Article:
I hope this note finds you well and happy. I screwed up today. Since I'm home now and don't interact with as many adults as I used too, I'm obsessing about it. Here's what happened. I wrote on the 18th in my letter to you that my literary agent and I had 'acrimoniously' parted ways. I didn't mean that. Acrimoniously isn't a positive word and there has been nothing but positive in every interaction I've had with her, until today and it's my fault.
Here's what's going on - I've had some recent personal changes that have made it difficult to be able to afford to pay my agent, per our contract, the money it takes to send out queries and manuscripts to her contacts in publishing companies. Before I go on I would like to point out to the fifty or so people who read these letters every day, that paying an agent certain costs associated with copying and sending out query packages isn't a ridiculous thing to do. There is a general consensus surrounding agents that if you have to pay any costs the agent isn't a good one. These people say that if the agent is reputable, they won't take any money until the work sells and they get their percentage.
I used to have an agent like that. She is now out of business.
Times are tough right now and the publishing business suffers just like the rest of us. Publishing houses, more than ever, are wary of investing in a new author because there is not guarantee on their investment. Why publish somebody nobody has ever heard about when you can find something that is a sure sell? Get my drift? We'll continue -
Gone are the days where a book can be turned in unedited and hand-written on coffee stained legal pads. Publishers want a polished and finished project. Nothing else will be considered. When I first sent my work to my current agent she told me she wanted the project, but it needed editing. She offered to edit it herself, for a fee and then would represent it. Her price was reasonable, but more than I could afford. She told me that if I had the work edited by someone else, she would still take it for representation. Several months later I found an editor that was looking for new clients, and was offering to edit for half of what she normally charges.
I could afford that and took her up on the offer. Several weeks later, I got back my edited novel. It took me several more weeks to make the changes and then I brought it back to the agent. She read the book again and, true to her word, she offered to represent my novel. I've invested a lot of money in myself and my work and I see paying these monthly charges as part of my investment. If the book sells, I will easily make the money back and more.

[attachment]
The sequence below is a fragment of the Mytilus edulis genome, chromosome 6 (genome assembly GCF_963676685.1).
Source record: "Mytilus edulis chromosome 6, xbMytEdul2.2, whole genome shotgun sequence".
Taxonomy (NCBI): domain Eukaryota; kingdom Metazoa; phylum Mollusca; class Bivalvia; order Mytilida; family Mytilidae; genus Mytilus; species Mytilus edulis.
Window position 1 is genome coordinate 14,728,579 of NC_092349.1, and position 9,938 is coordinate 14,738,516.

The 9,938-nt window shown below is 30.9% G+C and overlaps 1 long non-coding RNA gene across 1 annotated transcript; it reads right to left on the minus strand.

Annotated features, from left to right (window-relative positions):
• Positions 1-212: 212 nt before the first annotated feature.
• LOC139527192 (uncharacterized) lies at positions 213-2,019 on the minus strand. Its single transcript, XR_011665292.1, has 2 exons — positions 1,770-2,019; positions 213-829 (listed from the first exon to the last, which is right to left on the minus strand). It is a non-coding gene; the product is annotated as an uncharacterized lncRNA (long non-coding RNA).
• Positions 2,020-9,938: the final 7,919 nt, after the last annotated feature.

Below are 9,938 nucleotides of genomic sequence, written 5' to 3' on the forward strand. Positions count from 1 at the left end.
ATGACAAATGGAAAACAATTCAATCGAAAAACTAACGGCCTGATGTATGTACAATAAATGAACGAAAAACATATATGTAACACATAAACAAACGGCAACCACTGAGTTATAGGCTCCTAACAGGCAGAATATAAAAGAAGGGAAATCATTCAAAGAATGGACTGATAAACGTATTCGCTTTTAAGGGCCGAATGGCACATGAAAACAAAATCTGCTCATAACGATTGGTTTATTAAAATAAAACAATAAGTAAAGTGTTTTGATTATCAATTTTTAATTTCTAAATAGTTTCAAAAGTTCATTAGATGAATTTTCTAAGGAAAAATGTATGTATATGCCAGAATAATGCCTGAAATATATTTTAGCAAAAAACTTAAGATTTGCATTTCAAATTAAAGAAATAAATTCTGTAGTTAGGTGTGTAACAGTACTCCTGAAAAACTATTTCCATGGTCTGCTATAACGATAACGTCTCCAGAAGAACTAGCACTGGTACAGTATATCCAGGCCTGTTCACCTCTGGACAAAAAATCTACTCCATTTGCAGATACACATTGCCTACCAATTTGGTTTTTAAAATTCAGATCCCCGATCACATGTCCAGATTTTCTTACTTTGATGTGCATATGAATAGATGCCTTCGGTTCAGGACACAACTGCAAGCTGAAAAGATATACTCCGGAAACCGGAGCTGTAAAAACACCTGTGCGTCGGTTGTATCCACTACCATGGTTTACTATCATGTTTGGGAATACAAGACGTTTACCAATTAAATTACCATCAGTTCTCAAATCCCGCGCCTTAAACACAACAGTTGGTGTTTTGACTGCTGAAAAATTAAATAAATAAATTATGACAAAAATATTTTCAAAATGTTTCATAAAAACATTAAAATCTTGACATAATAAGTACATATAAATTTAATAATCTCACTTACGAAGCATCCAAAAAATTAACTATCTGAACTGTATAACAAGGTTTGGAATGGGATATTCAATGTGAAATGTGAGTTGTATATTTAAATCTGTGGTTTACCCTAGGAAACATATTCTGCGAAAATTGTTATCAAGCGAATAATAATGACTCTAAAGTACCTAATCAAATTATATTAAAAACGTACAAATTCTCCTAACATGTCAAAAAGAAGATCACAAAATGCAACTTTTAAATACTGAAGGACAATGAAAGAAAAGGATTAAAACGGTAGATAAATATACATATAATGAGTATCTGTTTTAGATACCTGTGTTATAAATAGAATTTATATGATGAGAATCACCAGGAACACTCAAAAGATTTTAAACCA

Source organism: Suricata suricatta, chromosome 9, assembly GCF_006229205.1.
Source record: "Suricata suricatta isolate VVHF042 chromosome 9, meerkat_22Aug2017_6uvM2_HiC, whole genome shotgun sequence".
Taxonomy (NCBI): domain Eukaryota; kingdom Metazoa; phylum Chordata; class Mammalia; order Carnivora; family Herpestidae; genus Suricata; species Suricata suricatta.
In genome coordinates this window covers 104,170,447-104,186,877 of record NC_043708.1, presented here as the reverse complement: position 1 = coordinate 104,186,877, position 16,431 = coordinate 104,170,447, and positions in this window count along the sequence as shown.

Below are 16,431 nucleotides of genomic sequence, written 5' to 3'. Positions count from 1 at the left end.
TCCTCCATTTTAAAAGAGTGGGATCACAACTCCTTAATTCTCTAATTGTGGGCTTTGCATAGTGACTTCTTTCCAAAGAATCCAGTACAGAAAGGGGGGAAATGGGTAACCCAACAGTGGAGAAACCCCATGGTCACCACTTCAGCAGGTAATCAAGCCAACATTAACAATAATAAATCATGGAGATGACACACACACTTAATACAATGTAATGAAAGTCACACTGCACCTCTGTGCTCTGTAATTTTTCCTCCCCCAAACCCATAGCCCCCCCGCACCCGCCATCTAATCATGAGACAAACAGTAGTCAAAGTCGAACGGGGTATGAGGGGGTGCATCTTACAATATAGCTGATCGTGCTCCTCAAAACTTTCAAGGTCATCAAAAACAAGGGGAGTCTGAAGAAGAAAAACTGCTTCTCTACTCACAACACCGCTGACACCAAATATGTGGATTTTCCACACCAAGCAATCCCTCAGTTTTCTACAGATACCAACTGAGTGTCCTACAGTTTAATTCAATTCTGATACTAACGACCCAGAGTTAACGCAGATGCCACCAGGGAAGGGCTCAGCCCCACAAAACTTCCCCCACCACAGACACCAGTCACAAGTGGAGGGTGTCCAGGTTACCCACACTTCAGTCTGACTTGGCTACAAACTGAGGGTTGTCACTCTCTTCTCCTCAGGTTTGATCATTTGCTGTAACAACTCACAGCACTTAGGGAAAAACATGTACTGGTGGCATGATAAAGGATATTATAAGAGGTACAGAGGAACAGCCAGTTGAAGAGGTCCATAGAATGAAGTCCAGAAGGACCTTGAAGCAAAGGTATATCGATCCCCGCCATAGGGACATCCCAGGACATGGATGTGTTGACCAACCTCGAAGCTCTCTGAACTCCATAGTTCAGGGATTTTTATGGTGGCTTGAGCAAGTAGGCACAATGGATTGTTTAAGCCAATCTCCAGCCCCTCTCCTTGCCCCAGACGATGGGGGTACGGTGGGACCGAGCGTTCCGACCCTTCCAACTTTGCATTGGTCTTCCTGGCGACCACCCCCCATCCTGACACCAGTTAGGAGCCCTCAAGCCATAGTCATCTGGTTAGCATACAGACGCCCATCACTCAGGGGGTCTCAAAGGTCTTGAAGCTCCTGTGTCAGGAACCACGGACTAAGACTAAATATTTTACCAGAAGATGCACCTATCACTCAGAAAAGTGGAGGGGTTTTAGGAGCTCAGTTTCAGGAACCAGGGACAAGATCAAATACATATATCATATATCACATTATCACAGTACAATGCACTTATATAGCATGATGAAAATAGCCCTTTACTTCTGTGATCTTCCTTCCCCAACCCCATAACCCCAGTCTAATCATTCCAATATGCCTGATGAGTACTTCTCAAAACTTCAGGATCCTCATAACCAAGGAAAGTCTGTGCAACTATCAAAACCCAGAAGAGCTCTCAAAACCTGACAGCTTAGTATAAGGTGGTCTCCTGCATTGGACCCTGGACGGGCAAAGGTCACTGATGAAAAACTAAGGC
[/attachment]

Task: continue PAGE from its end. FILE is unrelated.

In my contract are certain charges that I pay in order to assist in the costs of sending out packages to publishers. These costs are reasonable. What comes out of it is professional and goes directly to my agent's contacts within the publishing houses. These are people who wouldn't look twice at anything I did, unless they saw my agent's name on it. They trust my agent not to waste their time, so my book gets read.
So my agent, because she is a kind person, was willing to let me out of our contract. She offered me well wishes and told me to get in contact with her if anything changed financially in the future.
Then she read the blog post.
Now she's upset and is unwilling to let me out of the contract, because she feels I've lied to her. I've tried calling her, Facebook messaging her, and e-mailing her and as of this writing haven't gotten a response. I said something stupid and am trying to make up for it. It's kind of like dating.
This reminds me of a story about when I was in second grade. Back in school I called another kid a really nasty word and didn't know it. I know you're not a little kid anymore and know more swear words than I would like to believe, but you may not know this one - so I won't write it here.
I was just playing around with the kid's name and suddenly his face dropped.
"I never thought you would call me that," he said. He went to go tell the teacher. As he was ratting me out I called across the crowded room.
"I just said ****! I said ****! There's nothing wrong with ****!"
The teacher took me aside and explained to me the meaning behind what I said. I was embarrassed, but on the brighter side I probably gave her a story to tell her friends for the rest of her life.
The mistake I made on the previous blog post is even more embarrassing because when you throw around big words you should really know what they mean. I should have learned something in second grade.
We'll I'm off to check me messages and hopefully she'll forgive me and still be willing to help. We'll see. Sometimes mistakes cost you. I made one. I plan on learning from it.
I love you much and miss you always,